Windows7bugs | Script Copying Instructions

November 9, 2014

Hello guys

Once in a while we receive complaints about scripts copied from our blog causing issues. We regret those issues and apologizing to everyone who suffered due to. Our blog is totally free until date and unfortunately, different browsers behave differently while parsing the code tags.

We were using

 [ code ] [ /code ]

tag for long time, found that few scripts getting totally messed up with double quotes being showsn and &quote etc. This has forced us to start using

[ sourcecode ] [ /sourcecode ] 

and realized if we have more than one block of scripts, the 2nd and consecutive scripts blocks being totally garbled.

With reference to above said, we request you to kindly make sure that the scripts those you copy from our posts are thoroughly checked for special characters prior applied. Especially registry related scripts as such attempts could completely wreck your Windows registry databases.

We hope you read us clearly and continue supporting us.


Oracle 10g | Get Windows User Details from Active Directory

December 9, 2014

Hello guys! 9th December 2014 : Minor update The following exercise will not materialize if you have a middleware sever, as the client information will not be available for your forms. Missed us? :) Recently we were challenged with a very interesting task, and that was to send emails to the requester of a particular activity once after the completion. Usually, we can look into the HR/Payroll enrollments and get the email address for the user without much troubles. Our case was different, our HR/Payroll records are not always up to date and we were forced to capture the Windows login name and get the email addresses straight away from the AD database! As usual, after hours of googling and trying out few scripts, We came up with a tailored script that fetches us the full Name and email address against value derived from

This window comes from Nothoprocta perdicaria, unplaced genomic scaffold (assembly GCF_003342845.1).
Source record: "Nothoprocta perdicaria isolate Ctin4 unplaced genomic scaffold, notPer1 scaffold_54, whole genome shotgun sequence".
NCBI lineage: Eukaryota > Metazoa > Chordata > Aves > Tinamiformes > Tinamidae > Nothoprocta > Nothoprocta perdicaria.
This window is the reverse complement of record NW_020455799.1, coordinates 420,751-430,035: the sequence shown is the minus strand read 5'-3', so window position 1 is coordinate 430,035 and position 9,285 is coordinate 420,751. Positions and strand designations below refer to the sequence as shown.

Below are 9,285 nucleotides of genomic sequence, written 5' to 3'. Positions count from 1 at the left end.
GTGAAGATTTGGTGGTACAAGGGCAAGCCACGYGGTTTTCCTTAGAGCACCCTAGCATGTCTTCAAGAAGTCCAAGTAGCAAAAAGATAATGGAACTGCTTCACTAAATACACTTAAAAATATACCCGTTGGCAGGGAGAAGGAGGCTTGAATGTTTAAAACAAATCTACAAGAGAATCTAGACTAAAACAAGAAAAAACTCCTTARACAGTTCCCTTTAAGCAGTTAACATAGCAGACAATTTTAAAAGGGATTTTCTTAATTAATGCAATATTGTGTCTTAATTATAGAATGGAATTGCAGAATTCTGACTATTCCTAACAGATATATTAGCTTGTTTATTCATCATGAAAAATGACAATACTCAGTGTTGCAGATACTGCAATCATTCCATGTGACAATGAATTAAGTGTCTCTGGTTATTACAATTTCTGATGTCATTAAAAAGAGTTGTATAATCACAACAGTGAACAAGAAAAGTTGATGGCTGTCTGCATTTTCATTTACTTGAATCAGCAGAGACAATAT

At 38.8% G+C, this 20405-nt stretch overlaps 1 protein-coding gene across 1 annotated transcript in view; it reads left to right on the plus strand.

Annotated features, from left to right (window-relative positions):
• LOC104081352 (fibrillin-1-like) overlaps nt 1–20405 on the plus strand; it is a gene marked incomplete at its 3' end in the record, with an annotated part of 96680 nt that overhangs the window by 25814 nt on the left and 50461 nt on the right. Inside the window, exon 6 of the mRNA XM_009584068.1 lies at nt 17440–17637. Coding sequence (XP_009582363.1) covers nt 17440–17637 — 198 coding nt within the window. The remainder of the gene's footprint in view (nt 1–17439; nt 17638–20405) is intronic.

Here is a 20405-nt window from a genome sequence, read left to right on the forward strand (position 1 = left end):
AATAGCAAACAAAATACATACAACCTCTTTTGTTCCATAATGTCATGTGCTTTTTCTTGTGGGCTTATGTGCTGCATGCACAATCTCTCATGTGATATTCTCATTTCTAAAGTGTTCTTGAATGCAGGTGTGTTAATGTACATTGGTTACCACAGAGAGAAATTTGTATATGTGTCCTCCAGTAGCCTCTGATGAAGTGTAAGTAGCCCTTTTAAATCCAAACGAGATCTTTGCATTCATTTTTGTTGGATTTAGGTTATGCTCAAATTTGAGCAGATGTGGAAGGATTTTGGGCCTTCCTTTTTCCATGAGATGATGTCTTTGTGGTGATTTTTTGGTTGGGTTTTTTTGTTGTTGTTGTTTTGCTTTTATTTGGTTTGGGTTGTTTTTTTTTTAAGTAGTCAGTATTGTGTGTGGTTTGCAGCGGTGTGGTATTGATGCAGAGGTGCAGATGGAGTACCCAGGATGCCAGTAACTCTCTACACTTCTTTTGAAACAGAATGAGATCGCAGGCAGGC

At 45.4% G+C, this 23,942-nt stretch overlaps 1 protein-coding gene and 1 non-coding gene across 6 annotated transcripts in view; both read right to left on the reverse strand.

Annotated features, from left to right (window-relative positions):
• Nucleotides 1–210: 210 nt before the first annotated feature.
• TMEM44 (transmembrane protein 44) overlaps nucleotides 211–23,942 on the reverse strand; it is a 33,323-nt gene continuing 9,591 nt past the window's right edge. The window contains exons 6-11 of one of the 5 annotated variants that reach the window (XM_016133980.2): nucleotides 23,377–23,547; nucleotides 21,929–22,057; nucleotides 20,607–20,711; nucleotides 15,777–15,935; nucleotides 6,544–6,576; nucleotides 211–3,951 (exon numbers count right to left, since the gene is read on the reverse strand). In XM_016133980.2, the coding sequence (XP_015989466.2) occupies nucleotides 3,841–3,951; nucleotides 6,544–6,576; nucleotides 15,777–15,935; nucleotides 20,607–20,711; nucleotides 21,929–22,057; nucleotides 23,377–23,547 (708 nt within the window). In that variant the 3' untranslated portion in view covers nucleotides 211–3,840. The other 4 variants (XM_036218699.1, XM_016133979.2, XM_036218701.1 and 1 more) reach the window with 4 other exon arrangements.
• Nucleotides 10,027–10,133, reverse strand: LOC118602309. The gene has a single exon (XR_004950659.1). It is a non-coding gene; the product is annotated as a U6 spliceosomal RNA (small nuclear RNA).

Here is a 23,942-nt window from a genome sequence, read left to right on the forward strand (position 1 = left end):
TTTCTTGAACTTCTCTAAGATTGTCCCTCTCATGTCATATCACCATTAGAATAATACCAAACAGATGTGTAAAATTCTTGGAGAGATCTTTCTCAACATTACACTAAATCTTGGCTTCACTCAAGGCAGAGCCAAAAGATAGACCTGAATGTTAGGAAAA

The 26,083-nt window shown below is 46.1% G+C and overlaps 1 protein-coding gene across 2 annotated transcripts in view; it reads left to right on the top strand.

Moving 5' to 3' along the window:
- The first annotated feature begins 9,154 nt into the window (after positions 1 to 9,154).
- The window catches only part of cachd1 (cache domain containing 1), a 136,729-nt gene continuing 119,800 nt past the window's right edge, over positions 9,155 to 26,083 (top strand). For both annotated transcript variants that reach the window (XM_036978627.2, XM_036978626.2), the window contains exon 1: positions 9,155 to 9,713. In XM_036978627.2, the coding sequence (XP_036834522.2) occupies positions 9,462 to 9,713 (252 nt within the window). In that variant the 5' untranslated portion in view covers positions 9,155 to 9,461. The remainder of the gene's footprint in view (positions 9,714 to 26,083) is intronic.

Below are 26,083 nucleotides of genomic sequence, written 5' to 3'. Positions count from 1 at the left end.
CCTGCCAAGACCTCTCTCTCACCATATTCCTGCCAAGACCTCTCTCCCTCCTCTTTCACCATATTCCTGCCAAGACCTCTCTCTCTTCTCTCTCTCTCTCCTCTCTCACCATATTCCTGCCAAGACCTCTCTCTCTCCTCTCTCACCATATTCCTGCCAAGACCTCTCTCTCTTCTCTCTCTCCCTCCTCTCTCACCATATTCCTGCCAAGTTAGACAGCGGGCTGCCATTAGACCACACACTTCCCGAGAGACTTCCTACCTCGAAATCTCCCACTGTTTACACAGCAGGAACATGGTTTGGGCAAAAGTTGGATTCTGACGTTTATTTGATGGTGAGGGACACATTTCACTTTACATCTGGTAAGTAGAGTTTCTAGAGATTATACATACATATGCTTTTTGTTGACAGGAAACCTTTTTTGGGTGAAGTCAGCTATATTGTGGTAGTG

Select sys_context('userenv','os_user') from dual;

query Here, we are sharing the scripts with you Complete credits go to the following few & many others (Our script is a complete rip-off from article)

/* Formatted on 12/9/2014 2:56:10 PM (QP5 v5.163.1008.3004) */
   /*This block commented never worked for us
      -- Adjust as necessary.
      --   l_ldap_host    VARCHAR2(256) := '';
      --  l_ldap_port    VARCHAR2(256) := '389';
      --  l_ldap_user    VARCHAR2(256) := 'cn=orcladmin';
      --  l_ldap_passwd  VARCHAR2(256) := 'password';
      --  l_ldap_base    VARCHAR2(256) := 'cn=Users,dc=tshcomputing,dc=com';
   --Active Directory Component Windows 2008 R2
   l_ldap_host     VARCHAR2 (256)
                      := 'fully qualitifed name of your domain controller'; --eg (
   l_ldap_port     VARCHAR2 (256) := '389';
   l_ldap_user     VARCHAR2 (256) := 'fully qualified user name'; --eg: (make sure paul is a member of Administrators group)
   l_ldap_passwd   VARCHAR2 (256) := 'password'; -- clear text password for user
   l_ldap_base     VARCHAR2 (256) := 'DC=xyz,DC=com';
   -- l_ldap_base     VARCHAR2 (256) := 'OU=GEN Managers,DC=xyz,DC=com'; --Restrict the query to a particular OU within AD
   --AD 2008 R2
   l_retval        PLS_INTEGER;
   l_session       DBMS_LDAP.session;
   l_attrs         DBMS_LDAP.string_collection;
   l_message       DBMS_LDAP.MESSAGE;
   l_entry         DBMS_LDAP.MESSAGE;
   l_attr_name     VARCHAR2 (256);
   l_ber_element   DBMS_LDAP.ber_element;
   l_vals          DBMS_LDAP.string_collection;
   -- Choose to raise exceptions.
   -- Connect to the LDAP server.
   l_session := DBMS_LDAP.init (hostname => l_ldap_host, portnum => l_ldap_port);
   l_retval :=
      DBMS_LDAP.simple_bind_s (ld       => l_session,
                               dn       => l_ldap_user,
                               passwd   => l_ldap_passwd);
   -- l_attrs(1) := '*'; -- Get all attributes(Complete AD details will be read, use carefully)
   l_attrs (1) := 'mail';
   l_attrs (2) := 'displayName';
   --Common Attributes you can pass to the AD query
   --  l_attrs(1)  := 'sAMAccountName';
   --   l_attrs(2)  := 'employeeNumber';